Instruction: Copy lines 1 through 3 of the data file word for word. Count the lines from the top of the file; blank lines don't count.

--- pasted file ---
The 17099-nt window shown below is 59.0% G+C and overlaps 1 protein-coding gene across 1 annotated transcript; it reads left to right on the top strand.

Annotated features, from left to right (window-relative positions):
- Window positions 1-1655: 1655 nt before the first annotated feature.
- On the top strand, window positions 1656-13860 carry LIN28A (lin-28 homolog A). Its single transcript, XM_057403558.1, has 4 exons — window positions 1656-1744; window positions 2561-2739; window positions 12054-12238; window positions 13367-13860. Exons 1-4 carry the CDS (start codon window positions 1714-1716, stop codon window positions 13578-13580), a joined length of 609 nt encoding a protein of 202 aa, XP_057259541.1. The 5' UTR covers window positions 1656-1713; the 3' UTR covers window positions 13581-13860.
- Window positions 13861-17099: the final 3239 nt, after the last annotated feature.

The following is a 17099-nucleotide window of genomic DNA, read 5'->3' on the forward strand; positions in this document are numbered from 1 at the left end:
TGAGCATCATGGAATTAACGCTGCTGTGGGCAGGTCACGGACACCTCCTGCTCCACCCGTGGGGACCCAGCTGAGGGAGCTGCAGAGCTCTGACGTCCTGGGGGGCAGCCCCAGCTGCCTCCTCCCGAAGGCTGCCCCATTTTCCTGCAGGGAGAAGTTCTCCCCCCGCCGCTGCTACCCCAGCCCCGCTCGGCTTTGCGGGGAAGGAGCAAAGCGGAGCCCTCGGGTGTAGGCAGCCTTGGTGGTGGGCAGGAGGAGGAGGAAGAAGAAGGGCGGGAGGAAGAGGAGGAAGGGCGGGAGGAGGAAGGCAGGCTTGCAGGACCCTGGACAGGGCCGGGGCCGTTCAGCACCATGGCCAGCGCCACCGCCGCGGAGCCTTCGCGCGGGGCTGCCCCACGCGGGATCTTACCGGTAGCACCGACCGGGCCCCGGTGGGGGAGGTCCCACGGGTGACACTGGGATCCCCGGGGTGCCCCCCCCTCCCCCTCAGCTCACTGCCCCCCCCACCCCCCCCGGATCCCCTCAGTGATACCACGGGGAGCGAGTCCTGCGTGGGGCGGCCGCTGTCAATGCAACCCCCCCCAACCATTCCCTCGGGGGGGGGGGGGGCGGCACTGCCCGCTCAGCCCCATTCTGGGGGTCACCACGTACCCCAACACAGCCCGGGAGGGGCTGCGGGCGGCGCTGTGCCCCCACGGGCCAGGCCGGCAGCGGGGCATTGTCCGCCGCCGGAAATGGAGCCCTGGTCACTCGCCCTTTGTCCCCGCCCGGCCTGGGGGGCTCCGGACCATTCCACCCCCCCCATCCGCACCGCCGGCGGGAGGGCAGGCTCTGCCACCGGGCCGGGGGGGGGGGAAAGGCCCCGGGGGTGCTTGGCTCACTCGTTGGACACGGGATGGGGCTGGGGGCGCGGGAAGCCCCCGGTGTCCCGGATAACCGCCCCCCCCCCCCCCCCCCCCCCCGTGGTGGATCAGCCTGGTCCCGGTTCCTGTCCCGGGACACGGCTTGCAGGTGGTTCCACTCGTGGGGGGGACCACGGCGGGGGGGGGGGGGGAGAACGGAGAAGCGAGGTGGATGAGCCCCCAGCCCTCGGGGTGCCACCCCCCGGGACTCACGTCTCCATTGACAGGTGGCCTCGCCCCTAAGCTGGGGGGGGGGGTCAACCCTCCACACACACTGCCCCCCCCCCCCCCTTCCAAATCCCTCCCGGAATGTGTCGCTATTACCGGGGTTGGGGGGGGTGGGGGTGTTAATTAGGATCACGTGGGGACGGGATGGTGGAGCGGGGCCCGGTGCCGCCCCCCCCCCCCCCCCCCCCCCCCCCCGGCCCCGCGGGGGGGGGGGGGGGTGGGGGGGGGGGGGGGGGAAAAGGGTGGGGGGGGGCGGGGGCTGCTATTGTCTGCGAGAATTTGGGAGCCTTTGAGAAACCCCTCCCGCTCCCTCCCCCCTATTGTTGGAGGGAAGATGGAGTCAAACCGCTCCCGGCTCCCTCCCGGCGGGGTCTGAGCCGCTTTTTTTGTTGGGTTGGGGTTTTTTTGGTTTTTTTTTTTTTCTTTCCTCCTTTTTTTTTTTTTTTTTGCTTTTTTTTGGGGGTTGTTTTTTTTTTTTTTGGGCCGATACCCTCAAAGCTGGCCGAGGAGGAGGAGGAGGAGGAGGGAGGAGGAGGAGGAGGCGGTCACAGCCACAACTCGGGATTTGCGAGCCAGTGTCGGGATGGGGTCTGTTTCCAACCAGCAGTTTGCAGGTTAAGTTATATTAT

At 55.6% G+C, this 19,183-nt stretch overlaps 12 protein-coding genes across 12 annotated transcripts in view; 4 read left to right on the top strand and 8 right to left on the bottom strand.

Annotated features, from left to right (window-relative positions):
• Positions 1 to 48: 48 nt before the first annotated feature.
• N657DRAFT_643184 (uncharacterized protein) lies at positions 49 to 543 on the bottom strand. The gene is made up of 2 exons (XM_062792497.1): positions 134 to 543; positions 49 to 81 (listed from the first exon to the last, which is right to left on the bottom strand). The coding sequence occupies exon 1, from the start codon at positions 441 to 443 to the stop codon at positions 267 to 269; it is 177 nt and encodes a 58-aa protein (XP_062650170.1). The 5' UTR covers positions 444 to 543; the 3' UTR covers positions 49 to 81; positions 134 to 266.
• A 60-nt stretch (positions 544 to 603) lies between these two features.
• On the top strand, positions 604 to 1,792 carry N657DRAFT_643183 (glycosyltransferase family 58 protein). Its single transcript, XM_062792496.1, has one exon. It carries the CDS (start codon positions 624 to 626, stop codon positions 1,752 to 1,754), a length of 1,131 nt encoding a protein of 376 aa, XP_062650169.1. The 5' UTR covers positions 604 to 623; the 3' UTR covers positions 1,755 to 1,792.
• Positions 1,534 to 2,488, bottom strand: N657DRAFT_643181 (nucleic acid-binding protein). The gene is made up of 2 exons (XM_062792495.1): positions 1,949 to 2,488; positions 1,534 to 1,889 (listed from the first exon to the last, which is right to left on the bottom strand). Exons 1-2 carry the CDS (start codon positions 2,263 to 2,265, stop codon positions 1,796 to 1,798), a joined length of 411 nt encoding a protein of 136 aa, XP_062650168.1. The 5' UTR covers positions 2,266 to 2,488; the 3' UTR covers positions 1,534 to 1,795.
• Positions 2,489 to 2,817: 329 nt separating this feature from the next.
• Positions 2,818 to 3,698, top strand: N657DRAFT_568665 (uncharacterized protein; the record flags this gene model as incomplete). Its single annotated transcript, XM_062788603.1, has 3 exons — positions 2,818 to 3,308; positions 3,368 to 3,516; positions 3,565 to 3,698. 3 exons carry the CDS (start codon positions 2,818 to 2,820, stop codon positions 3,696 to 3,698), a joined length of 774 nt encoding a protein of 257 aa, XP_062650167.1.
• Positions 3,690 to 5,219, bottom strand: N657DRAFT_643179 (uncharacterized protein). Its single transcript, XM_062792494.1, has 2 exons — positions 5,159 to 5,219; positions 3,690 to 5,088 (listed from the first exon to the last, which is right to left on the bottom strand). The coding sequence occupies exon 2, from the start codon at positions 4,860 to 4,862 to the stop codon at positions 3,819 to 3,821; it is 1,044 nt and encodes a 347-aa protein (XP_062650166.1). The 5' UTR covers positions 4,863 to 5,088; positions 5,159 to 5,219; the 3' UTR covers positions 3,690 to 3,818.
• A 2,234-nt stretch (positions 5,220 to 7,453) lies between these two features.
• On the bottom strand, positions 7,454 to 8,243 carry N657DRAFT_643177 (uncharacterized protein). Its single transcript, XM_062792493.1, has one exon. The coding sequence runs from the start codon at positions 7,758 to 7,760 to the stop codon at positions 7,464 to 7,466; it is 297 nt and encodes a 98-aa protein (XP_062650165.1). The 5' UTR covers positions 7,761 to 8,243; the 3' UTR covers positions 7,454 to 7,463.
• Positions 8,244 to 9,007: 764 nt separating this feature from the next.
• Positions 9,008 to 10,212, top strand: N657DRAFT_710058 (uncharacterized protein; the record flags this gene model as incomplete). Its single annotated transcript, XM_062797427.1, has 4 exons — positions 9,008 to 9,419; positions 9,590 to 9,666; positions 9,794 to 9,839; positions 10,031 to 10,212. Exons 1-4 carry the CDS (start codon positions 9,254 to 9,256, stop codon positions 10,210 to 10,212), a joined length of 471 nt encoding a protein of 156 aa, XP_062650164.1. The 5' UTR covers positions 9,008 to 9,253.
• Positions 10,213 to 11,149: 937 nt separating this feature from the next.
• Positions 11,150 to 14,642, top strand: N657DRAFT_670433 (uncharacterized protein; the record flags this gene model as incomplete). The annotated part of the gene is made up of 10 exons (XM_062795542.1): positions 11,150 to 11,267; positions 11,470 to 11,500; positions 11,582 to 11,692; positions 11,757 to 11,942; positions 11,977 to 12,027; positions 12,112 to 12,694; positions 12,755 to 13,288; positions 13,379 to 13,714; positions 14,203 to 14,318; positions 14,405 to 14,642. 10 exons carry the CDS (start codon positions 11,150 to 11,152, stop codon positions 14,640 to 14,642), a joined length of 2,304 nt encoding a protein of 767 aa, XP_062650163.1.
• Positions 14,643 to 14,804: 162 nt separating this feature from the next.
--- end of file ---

The 17099-nt window shown below is 59.0% G+C and overlaps 1 protein-coding gene across 1 annotated transcript; it reads left to right on the top strand.

Annotated features, from left to right (window-relative positions):
- Window positions 1-1655: 1655 nt before the first annotated feature.